Fall Cleaning: Get the Whole Family Involved
Spring cleaning gets all the glory. There’s something about tulips and extended daylight that makes us want to scrub baseboards and overhaul our closets.
But fall can be just as powerful a catalyst to streamline our homes.
Fall is full of transition, from falling leaves to pumpkin spice lattes. Fall is fresh and crisp like starched and ironed sheets. As a kid, fall allowed us to start over with a new school year, maybe finally making the team or shaking that embarrassing nickname.
As adults, perhaps we can tap into that same sense of hope and channel it toward organizing the garage. Feeling inspired to clean house is one thing, but building momentum and getting the whole family involved are trickier endeavors. It’s possible that not everyone in the house will share your fall cleaning enthusiasm.
If your crew needs a jump start, here are a few different strategies you can employ:
Strategy 1: Gamification
Health metrics are good for more than personal accountability and humblebragging on social media — they can also help fuel familial competition.
Schedule a massive cleaning day and have everyone in the house charge up their fitness trackers. (Don’t have one? Your smartphone likely does.) Sort, scrub and sweep until a designated cut-off time, then compare steps, calories burned, and average heart rate. Whoever worked the hardest gets bragging rights and picks the restaurant or family activity to celebrate.
Strategy 2: Goals and Rewards
The thing about bribery is that it works. Or call it positive reinforcement (or something like that), if you’d like.
First, divvy up your projects into smaller tasks you can assign to each family member. Younger kids can sort through old toys and outgrown clothes, while teens and adults tackle bigger tasks, like cleaning gutters and washing windows. Set a deadline for each, such as, “Wash every window in the house by noon on Sunday.” If each person reaches their goal, they get a reward.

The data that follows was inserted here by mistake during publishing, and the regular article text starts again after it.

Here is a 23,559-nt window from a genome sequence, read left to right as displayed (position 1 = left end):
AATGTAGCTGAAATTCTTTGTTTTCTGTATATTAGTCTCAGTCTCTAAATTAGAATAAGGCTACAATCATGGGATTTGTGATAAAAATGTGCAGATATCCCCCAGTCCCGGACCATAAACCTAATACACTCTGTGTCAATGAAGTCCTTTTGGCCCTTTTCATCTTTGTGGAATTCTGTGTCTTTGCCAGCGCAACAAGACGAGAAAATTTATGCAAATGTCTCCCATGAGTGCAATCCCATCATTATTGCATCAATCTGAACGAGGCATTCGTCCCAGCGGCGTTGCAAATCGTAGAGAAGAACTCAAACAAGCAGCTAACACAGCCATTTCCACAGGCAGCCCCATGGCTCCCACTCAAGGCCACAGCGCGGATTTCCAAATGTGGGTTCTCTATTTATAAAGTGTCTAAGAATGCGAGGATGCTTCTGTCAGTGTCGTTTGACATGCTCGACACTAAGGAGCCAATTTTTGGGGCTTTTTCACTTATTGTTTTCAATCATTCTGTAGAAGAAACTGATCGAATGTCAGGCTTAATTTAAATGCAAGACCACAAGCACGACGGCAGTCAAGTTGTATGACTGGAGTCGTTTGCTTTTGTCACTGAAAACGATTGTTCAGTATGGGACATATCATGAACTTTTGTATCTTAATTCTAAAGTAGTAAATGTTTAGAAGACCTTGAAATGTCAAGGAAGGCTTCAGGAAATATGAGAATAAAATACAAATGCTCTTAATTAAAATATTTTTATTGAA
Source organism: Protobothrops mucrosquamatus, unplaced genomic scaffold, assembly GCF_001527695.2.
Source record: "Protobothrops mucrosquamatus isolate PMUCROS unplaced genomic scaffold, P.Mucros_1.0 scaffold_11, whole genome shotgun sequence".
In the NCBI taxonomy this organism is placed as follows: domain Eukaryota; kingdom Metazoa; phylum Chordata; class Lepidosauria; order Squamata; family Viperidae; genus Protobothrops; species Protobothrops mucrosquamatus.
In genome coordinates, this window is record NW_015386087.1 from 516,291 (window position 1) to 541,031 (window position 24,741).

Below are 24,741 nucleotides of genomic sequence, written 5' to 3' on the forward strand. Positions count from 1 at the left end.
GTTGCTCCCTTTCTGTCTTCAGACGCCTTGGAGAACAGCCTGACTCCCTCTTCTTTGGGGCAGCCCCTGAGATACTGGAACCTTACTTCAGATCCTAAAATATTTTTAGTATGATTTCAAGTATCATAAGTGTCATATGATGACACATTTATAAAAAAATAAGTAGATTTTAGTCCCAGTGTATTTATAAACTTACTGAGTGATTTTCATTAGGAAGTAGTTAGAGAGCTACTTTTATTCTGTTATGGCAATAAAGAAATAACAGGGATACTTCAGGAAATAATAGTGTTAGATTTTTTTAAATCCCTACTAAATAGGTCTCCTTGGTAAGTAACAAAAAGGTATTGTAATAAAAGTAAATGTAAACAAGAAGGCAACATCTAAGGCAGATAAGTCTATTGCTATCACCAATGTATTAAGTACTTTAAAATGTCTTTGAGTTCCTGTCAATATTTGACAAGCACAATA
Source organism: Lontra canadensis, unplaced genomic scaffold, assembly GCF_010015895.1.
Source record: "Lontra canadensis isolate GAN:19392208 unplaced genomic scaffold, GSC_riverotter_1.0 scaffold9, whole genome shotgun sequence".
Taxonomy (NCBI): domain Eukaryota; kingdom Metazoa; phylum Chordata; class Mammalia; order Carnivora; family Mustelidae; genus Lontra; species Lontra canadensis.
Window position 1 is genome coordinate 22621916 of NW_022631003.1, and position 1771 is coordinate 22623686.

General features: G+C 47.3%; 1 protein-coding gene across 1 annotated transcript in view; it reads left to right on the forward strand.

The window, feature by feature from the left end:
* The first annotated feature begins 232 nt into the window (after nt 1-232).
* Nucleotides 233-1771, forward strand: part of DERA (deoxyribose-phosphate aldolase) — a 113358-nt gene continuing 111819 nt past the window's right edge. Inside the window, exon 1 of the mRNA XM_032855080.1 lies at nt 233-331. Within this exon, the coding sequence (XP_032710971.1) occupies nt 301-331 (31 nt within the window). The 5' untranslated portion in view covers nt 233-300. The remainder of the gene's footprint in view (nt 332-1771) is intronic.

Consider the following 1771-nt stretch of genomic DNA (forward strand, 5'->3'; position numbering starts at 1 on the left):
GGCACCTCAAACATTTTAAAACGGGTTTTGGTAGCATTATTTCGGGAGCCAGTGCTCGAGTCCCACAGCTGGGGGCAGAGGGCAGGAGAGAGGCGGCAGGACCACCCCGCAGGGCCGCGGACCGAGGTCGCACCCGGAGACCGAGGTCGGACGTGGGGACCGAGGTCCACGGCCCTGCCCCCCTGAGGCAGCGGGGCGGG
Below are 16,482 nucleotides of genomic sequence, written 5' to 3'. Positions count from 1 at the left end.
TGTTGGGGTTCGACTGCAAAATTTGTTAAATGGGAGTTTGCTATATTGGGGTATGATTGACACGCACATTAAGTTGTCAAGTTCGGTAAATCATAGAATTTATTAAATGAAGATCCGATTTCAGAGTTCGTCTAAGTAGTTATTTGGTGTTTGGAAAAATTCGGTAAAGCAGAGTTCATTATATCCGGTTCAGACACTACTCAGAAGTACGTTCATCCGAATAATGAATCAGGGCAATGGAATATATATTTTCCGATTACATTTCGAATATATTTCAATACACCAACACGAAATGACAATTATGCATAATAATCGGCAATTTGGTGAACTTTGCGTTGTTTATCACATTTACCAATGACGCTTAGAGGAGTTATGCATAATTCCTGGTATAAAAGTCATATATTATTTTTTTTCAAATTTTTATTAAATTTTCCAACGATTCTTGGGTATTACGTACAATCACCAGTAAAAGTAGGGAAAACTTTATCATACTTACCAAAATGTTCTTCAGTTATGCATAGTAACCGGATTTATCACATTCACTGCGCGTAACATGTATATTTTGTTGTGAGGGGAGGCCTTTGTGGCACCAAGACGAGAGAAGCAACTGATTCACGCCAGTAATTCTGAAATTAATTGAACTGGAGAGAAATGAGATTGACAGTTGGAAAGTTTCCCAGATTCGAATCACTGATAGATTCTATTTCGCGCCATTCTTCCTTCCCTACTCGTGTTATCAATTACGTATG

And rewards don’t have to be big or expensive! If you accomplish your goal, you can have dessert for dinner, watch an extra show/movie, have a friend over this weekend, snag some extra screen time, etc.
Ice cream for dinner is totally worth cleaning the gutters.
Strategy 3: Turn Clutter Into Cash
The tag sale is the new lemonade stand.
It’s a lesson in entrepreneurship and business administration and the kids can get some bonus spending cash. Host a yard sale, in person or online, for items you’ve purged from your home and let the kids keep the proceeds. The catch? They need to do all the sorting and organizing, and manage the sale — from manning the card table on the front lawn to posting pictures and prices online.
Strategy 4: Throw a Party
Nothing kicks cleaning into gear like the threat of company.
Having company over doesn’t have to be an extravagant affair. It can be a game night with family friends or a Friday evening happy hour. You don’t have to go all Martha Stewart, but you also don’t want them stepping on forgotten Legos and dodging laundry piles.
Having a date on the calendar will give you a hard deadline for all of your organizational projects and cleaning efforts. Let kids invite their friends and make decisions on décor, theme, and menu — all under the condition that they pitch in on pre-party cleaning.
And once your fall cleaning is complete, don’t forget to take a few minutes to bask in the glow of your clutter-free hallways and shining floors. Pour yourself a cup of hot cider, light a pumpkin spice candle and put your feet up. ‘Tis the season!
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